After completing Sula in 1973, Morrison says that she knew she was a writer. 1 And as an indicator of talent, depth, and stylistic innovation, Sula assures Morrison's literary reputation. Superficially, the novel seems a continuation of themes and structures introduced in The Bluest Eye. Again, Morrison uses paired female characters; themes of identity, love, and responsibility; a vivid sense of community; shifting narrative perspectives; and rich use of irony and paradox. But Sula challenges readers in ways The Bluest Eye does not, primarily because of Morrison's presentation of evil and the structures she employs to reveal its polymorphic nature.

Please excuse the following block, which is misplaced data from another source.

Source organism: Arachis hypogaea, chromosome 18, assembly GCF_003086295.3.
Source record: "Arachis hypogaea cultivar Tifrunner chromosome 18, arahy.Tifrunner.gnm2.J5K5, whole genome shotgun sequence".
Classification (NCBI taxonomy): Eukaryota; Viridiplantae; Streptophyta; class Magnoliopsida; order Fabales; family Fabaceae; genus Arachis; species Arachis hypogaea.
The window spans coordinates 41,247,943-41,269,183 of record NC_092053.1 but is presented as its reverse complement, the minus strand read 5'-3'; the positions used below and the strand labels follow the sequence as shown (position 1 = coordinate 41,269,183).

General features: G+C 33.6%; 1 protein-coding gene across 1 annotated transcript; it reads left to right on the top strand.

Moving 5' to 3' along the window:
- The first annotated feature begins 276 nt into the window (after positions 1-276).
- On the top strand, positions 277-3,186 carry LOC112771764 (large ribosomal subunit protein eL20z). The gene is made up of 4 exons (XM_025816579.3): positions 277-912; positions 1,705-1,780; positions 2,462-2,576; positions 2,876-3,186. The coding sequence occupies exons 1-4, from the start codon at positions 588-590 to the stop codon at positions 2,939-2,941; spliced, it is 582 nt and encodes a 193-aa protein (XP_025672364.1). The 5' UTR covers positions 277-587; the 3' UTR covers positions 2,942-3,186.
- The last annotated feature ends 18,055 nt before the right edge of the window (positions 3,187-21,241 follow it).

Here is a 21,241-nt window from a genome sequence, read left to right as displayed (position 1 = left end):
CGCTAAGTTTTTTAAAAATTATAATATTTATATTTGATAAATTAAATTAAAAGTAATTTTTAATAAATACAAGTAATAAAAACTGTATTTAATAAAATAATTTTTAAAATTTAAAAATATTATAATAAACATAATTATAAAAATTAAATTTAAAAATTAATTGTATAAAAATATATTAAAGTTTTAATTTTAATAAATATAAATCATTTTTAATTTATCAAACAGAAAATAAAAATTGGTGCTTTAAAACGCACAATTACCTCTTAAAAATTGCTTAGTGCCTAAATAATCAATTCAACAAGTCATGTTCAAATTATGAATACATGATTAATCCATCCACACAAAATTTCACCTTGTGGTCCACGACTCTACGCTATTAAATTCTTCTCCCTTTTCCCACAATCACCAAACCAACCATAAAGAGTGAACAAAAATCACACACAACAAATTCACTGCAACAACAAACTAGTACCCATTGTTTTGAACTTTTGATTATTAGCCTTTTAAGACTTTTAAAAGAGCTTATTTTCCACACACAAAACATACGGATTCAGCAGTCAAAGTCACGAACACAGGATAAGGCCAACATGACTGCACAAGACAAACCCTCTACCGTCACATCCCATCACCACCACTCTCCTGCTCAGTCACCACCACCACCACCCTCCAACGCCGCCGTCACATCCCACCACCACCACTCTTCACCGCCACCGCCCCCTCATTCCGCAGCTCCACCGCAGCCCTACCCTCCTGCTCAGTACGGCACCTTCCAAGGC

Divided into two roughly equal parts, with a prologue followed by chapter titles consisting of dates, Sula appears to move in a straightforward progression from 1919 to 1927 and then from 1937 to 1941, with "1965" as the novel's epilogue. But the events of various chapters don't necessarily occur during the dates indicated; indeed, the text spirals and laps back on itself, accruing sometimes changing or contradicting meanings as it goes. This demands the reader's concentrated effort, for Morrison here dramatizes her talent for using language as "both indicator and mask." 2Sula insists that readers put aside conventional expectations to enter a fictional world deliberately inverted to reveal a complex reality, a world in which evil may be a necessary good, where good may be exposed for its inherent evil, where murder and self-mutilation become acts of love, and where simple answers to ordinary human problems do not exist. Sula has drawn many critical essays that have attempted to give it a sys-